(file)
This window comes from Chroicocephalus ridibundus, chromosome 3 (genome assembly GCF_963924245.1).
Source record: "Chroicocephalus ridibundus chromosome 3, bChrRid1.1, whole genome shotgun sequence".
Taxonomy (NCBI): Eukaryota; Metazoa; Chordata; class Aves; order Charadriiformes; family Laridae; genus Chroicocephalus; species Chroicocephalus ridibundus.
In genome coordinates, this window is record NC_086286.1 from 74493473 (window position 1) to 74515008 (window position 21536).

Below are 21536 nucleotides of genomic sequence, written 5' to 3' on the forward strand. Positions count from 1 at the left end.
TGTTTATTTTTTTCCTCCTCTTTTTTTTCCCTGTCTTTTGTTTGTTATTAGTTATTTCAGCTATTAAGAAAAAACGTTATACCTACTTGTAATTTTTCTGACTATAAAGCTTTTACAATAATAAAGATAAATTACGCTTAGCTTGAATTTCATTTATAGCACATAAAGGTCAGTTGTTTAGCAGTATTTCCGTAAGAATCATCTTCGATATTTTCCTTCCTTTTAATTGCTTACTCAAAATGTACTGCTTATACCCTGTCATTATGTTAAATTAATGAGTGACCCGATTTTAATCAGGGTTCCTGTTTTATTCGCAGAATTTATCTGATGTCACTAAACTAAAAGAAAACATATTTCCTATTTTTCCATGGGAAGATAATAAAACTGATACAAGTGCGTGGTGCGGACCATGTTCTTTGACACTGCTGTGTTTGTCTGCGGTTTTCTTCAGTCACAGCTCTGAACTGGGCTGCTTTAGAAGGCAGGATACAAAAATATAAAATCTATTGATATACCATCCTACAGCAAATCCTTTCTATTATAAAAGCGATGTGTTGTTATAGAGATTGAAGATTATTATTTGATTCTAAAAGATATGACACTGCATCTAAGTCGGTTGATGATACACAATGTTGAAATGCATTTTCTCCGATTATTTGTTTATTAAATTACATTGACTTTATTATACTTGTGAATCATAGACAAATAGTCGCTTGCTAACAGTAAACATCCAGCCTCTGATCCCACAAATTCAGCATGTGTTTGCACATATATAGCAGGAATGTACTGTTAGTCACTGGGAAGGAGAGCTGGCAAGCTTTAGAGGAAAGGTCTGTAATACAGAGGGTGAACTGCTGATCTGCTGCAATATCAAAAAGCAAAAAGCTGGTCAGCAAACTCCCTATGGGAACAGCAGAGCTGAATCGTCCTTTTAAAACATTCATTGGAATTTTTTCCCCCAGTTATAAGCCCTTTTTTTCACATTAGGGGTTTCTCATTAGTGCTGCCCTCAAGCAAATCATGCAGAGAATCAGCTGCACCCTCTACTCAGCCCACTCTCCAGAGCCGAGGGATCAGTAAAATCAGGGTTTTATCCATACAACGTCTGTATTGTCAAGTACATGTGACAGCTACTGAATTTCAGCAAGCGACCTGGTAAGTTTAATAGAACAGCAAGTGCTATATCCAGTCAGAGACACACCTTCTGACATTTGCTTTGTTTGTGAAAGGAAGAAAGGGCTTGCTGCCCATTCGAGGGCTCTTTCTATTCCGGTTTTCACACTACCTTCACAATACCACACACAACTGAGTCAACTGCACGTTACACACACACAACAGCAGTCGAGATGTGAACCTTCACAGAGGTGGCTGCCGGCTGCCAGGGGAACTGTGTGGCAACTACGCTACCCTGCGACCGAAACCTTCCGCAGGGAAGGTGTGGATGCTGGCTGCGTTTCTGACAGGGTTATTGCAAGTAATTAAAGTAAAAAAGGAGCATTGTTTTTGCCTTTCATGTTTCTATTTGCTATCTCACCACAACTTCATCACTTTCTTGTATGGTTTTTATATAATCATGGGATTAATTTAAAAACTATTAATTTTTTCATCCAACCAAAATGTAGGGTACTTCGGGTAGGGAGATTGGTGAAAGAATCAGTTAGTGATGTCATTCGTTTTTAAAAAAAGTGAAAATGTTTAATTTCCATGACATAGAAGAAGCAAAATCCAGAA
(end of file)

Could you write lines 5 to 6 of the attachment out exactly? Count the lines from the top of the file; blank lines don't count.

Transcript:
Below are 21536 nucleotides of genomic sequence, written 5' to 3' on the forward strand. Positions count from 1 at the left end.
TGTTTATTTTTTTCCTCCTCTTTTTTTTCCCTGTCTTTTGTTTGTTATTAGTTATTTCAGCTATTAAGAAAAAACGTTATACCTACTTGTAATTTTTCTGACTATAAAGCTTTTACAATAATAAAGATAAATTACGCTTAGCTTGAATTTCATTTATAGCACATAAAGGTCAGTTGTTTAGCAGTATTTCCGTAAGAATCATCTTCGATATTTTCCTTCCTTTTAATTGCTTACTCAAAATGTACTGCTTATACCCTGTCATTATGTTAAATTAATGAGTGACCCGATTTTAATCAGGGTTCCTGTTTTATTCGCAGAATTTATCTGATGTCACTAAACTAAAAGAAAACATATTTCCTATTTTTCCATGGGAAGATAATAAAACTGATACAAGTGCGTGGTGCGGACCATGTTCTTTGACACTGCTGTGTTTGTCTGCGGTTTTCTTCAGTCACAGCTCTGAACTGGGCTGCTTTAGAAGGCAGGATACAAAAATATAAAATCTATTGATATACCATCCTACAGCAAATCCTTTCTATTATAAAAGCGATGTGTTGTTATAGAGATTGAAGATTATTATTTGATTCTAAAAGATATGACACTGCATCTAAGTCGGTTGATGATACACAATGTTGAAATGCATTTTCTCCGATTATTTGTTTATTAAATTACATTGACTTTATTATACTTGTGAATCATAGACAAATAGTCGCTTGCTAACAGTAAACATCCAGCCTCTGATCCCACAAATTCAGCATGTGTTTGCACATATATAGCAGGAATGTACTGTTAGTCACTGGGAAGGAGAGCTGGCAAGCTTTAGAGGAAAGGTCTGTAATACAGAGGGTGAACTGCTGATCTGCTGCAATATCAAAAAGCAAAAAGCTGGTCAGCAAACTCCCTATGGGAACAGCAGAGCTGAATCGTCCTTTTAAAACATTCATTGGAATTTTTTCCCCCAGTTATAAGCCCTTTTTTTCACATTAGGGGTTTCTCATTAGTGCTGCCCTCAAGCAAATCATGCAGAGAATCAGCTGCACCCTCTACTCAGCCCACTCTCCAGAGCCGAGGGATCAGTAAAATCAGGGTTTTATCCATACAACGTCTGTATTGTCAAGTACATGTGACAGCTACTGAATTTCAGCAAGCGACCTGGTAAGTTTAATAGAACAGCAAGTGCTATATCCAGTCAGAGACACACCTTCTGACATTTGCTTTGTTTGTGAAAGGAAGAAAGGGCTTGCTGCCCATTCGAGGGCTCTTTCTATTCCGGTTTTCACACTACCTTCACAATACCACACACAACTGAGTCAACTGCACGTTACACACACACAACAGCAGTCGAGATGTGAACCTTCACAGAGGTGGCTGCCGGCTGCCAGGGGAACTGTGTGGCAACTACGCTACCCTGCGACCGAAACCTTCCGCAGGGAAGGTGTGGATGCTGGCTGCGTTTCTGACAGGGTTATTGCAAGTAATTAAAGTAAAAAAGGAGCATTGTTTTTGCCTTTCATGTTTCTATTTGCTATCTCACCACAACTTCATCACTTTCTTGTATGGTTTTTATATAATCATGGGATTAATTTAAAAACTATTAATTTTTTCATCCAACCAAAATGTAGGGTACTTCGGGTAGGGAGATTGGTGAAAGAATCAGTTAGTGATGTCATTCGTTTTTAAAAAAAGTGAAAATGTTTAATTTCCATGACATAGAAGAAGCAAAATCCAGAA